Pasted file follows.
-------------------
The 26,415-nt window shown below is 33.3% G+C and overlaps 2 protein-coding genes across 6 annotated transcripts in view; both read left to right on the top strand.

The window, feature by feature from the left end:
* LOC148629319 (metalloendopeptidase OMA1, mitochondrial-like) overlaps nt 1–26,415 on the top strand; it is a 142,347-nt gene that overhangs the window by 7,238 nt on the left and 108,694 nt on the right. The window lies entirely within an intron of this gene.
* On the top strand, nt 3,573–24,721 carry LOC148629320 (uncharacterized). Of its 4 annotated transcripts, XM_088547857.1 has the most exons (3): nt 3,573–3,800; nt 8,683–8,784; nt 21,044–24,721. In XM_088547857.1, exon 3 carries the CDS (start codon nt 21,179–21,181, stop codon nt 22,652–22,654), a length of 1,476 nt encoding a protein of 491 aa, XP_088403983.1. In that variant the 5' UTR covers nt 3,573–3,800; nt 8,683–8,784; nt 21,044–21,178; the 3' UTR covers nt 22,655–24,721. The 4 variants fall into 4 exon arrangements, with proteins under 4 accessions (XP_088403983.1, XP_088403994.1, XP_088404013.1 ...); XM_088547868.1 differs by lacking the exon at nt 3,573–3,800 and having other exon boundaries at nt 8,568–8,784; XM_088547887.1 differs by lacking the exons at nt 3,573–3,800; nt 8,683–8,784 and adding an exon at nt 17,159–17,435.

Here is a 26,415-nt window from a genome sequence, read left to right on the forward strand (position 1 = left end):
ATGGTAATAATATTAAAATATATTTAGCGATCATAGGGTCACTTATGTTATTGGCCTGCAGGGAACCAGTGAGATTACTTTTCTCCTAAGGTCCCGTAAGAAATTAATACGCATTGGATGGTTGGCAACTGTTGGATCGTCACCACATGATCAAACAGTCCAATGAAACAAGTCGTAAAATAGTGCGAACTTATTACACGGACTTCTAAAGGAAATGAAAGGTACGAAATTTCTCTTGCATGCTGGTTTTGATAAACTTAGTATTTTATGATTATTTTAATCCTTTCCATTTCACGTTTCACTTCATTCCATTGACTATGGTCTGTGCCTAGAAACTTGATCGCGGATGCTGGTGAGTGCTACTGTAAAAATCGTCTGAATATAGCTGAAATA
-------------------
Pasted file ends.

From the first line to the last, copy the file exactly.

The 26,415-nt window shown below is 33.3% G+C and overlaps 2 protein-coding genes across 6 annotated transcripts in view; both read left to right on the top strand.

The window, feature by feature from the left end:
* LOC148629319 (metalloendopeptidase OMA1, mitochondrial-like) overlaps nt 1–26,415 on the top strand; it is a 142,347-nt gene that overhangs the window by 7,238 nt on the left and 108,694 nt on the right. The window lies entirely within an intron of this gene.
* On the top strand, nt 3,573–24,721 carry LOC148629320 (uncharacterized). Of its 4 annotated transcripts, XM_088547857.1 has the most exons (3): nt 3,573–3,800; nt 8,683–8,784; nt 21,044–24,721. In XM_088547857.1, exon 3 carries the CDS (start codon nt 21,179–21,181, stop codon nt 22,652–22,654), a length of 1,476 nt encoding a protein of 491 aa, XP_088403983.1. In that variant the 5' UTR covers nt 3,573–3,800; nt 8,683–8,784; nt 21,044–21,178; the 3' UTR covers nt 22,655–24,721. The 4 variants fall into 4 exon arrangements, with proteins under 4 accessions (XP_088403983.1, XP_088403994.1, XP_088404013.1 ...); XM_088547868.1 differs by lacking the exon at nt 3,573–3,800 and having other exon boundaries at nt 8,568–8,784; XM_088547887.1 differs by lacking the exons at nt 3,573–3,800; nt 8,683–8,784 and adding an exon at nt 17,159–17,435.

Here is a 26,415-nt window from a genome sequence, read left to right on the forward strand (position 1 = left end):
ATGGTAATAATATTAAAATATATTTAGCGATCATAGGGTCACTTATGTTATTGGCCTGCAGGGAACCAGTGAGATTACTTTTCTCCTAAGGTCCCGTAAGAAATTAATACGCATTGGATGGTTGGCAACTGTTGGATCGTCACCACATGATCAAACAGTCCAATGAAACAAGTCGTAAAATAGTGCGAACTTATTACACGGACTTCTAAAGGAAATGAAAGGTACGAAATTTCTCTTGCATGCTGGTTTTGATAAACTTAGTATTTTATGATTATTTTAATCCTTTCCATTTCACGTTTCACTTCATTCCATTGACTATGGTCTGTGCCTAGAAACTTGATCGCGGATGCTGGTGAGTGCTACTGTAAAAATCGTCTGAATATAGCTGAAATA